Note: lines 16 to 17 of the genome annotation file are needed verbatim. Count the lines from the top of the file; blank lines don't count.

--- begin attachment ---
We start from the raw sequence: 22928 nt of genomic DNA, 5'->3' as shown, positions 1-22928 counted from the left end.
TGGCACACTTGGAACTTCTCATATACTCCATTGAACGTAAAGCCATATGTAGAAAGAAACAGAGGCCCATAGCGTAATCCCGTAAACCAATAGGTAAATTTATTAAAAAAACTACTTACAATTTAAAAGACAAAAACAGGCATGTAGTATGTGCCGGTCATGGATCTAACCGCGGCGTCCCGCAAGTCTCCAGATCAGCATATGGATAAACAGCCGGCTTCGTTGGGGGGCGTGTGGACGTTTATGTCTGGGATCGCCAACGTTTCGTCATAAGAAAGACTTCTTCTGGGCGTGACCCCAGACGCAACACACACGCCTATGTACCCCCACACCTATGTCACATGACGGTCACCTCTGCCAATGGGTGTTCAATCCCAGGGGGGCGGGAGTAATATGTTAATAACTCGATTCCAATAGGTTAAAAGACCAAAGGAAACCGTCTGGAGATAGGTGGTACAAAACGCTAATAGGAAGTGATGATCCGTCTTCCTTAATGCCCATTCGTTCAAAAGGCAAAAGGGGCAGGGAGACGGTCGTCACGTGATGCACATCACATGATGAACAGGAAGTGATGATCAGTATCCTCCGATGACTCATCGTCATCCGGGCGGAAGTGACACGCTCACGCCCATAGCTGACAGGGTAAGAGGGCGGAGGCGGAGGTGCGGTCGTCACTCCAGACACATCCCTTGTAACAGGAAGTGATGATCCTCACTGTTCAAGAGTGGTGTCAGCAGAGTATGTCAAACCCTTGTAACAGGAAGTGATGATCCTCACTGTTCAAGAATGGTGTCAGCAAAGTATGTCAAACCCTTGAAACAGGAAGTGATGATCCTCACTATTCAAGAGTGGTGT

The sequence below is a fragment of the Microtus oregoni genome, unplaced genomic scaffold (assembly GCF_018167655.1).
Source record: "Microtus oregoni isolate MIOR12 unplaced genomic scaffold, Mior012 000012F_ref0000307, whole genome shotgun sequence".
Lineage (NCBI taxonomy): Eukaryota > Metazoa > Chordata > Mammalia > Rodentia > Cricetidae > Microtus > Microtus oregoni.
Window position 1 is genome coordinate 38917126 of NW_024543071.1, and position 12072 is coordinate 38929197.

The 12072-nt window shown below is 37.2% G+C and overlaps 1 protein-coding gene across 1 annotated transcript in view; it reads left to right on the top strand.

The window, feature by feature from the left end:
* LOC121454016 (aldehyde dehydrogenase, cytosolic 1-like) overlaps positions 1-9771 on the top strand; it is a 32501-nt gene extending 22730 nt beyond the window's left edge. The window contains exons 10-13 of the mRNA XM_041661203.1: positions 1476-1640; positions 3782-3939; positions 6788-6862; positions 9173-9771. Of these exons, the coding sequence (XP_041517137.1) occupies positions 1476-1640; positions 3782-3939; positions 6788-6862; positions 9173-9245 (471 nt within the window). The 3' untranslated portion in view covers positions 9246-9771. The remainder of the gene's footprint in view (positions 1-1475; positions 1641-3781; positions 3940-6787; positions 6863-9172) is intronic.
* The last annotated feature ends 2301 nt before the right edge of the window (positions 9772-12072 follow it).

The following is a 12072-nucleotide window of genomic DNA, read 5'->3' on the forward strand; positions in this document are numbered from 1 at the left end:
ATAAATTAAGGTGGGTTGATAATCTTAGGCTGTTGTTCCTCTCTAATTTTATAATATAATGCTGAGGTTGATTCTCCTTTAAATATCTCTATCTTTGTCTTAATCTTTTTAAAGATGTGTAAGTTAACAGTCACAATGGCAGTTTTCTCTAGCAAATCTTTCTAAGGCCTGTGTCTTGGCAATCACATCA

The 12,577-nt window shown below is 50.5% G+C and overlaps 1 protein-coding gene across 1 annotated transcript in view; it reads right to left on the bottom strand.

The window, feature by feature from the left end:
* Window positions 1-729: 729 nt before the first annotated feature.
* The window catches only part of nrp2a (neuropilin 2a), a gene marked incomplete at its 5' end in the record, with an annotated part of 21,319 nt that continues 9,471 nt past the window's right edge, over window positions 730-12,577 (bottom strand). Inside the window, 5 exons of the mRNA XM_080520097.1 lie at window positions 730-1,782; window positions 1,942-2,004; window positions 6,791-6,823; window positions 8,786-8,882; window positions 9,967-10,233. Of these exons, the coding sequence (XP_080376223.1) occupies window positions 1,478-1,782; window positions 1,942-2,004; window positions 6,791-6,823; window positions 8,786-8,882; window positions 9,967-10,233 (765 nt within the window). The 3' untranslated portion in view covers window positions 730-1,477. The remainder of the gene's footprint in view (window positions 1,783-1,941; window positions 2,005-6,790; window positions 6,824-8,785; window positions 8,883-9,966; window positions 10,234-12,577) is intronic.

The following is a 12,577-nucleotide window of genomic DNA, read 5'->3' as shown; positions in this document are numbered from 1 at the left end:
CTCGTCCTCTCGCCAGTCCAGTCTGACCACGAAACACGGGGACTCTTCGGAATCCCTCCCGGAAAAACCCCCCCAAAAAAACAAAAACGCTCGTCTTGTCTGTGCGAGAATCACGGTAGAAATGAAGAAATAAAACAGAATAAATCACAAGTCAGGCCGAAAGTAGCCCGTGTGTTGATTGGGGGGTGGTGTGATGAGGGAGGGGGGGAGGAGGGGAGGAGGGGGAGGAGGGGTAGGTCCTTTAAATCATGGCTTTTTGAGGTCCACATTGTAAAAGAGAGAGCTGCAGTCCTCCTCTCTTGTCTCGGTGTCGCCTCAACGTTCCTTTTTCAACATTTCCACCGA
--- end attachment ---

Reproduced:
* The window catches only part of nrp2a (neuropilin 2a), a gene marked incomplete at its 5' end in the record, with an annotated part of 21,319 nt that continues 9,471 nt past the window's right edge, over window positions 730-12,577 (bottom strand). Inside the window, 5 exons of the mRNA XM_080520097.1 lie at window positions 730-1,782; window positions 1,942-2,004; window positions 6,791-6,823; window positions 8,786-8,882; window positions 9,967-10,233. Of these exons, the coding sequence (XP_080376223.1) occupies window positions 1,478-1,782; window positions 1,942-2,004; window positions 6,791-6,823; window positions 8,786-8,882; window positions 9,967-10,233 (765 nt within the window). The 3' untranslated portion in view covers window positions 730-1,477. The remainder of the gene's footprint in view (window positions 1,783-1,941; window positions 2,005-6,790; window positions 6,824-8,785; window positions 8,883-9,966; window positions 10,234-12,577) is intronic.

The following is a 12,577-nucleotide window of genomic DNA, read 5'->3' as shown; positions in this document are numbered from 1 at the left end: